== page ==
personnel, exercise the right to organize and bargain 
collectively.  Collective bargaining is widespread, with most 
wage earners covered by negotiated settlements, either directly 
or through understandings which extend the contract terms to 
workers outside of the main labor federation and the employers' 
bargaining group.  Any complaint of antiunion discrimination  
would be dealt with by the Labor Court, but there have been 
none in recent years.

There are no export processing zones.

     c.  Prohibition of Forced or Compulsory Labor

Compulsory labor is prohibited by law and does not exist.  The 
Directorate of Labor Inspections ensures compliance.

     d.  Minimum Age for Employment of Children

Children aged 13 to 18 may be employed part-time in light work 
that will not adversely affect their health, development, or 
schooling.  Minimum-age rules are observed in practice and 
enforced by the Directorate of Labor Inspections.  Nine years 
of education is compulsory in Norway.

     e.  Acceptable Conditions of Work

Normal working hours are mandated by law and limited to 37 1/2 
hours per week.  The law also provides for 25 working days of 
paid leave per year (31 days for those over age 60).  A 28-hour 
rest period is legally mandated on weekends and holidays.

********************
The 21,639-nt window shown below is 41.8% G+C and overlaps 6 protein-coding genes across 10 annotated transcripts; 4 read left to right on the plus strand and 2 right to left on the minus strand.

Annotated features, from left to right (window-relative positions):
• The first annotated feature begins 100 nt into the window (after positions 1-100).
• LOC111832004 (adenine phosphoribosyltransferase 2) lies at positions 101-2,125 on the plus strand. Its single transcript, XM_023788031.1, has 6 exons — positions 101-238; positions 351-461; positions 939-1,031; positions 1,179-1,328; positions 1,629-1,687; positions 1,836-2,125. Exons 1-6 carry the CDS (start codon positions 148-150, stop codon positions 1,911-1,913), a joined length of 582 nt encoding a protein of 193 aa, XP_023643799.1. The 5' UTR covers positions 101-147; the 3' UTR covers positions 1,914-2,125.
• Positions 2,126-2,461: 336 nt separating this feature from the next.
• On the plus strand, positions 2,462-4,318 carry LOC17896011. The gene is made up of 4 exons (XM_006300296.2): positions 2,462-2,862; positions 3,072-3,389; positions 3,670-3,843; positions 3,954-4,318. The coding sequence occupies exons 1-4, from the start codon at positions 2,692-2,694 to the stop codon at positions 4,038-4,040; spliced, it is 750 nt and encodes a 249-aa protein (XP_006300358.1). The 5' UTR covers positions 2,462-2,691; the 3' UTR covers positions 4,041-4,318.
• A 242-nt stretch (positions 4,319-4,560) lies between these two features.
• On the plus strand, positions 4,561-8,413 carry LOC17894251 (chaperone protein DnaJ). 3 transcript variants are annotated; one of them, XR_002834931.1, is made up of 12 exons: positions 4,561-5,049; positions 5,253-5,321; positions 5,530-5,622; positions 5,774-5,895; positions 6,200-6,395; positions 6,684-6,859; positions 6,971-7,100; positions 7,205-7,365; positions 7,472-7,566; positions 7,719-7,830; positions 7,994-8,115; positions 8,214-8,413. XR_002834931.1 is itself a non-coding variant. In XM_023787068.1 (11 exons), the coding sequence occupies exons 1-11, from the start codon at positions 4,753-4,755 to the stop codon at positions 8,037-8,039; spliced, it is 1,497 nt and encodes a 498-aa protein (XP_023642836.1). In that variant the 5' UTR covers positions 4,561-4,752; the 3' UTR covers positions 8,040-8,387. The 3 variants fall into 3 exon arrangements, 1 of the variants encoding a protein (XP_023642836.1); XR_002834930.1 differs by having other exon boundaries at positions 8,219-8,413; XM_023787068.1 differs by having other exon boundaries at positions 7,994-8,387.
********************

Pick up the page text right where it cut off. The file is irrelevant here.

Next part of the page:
There is no minimum wage as such, but wages normally fall 
within a national wage scale negotiated by labor, employers, 
and the Government.  The average annual per capita income, not 
including extensive social benefits, is adequate to provide a 
worker and family a decent living.

Under the Workers' Protection and Working Environment Act of 
1977, all employed persons are assured safe and physically 
acceptable working conditions.  Specific standards are set by 
the Directorate of Labor Inspections in consultation with 
nongovernmental experts.  According to the Act, working 
environment committees composed of management, workers, and 
health personnel must be established in all enterprises with 50 
or more workers, and safety delegates must be elected in all 
organizations.  Workers enjoy strong rights to remove 
themselves from situations which endanger their health.  The 
Directorate of Labor Inspections ensures effective compliance 
with labor legislation and standards.


[end of document]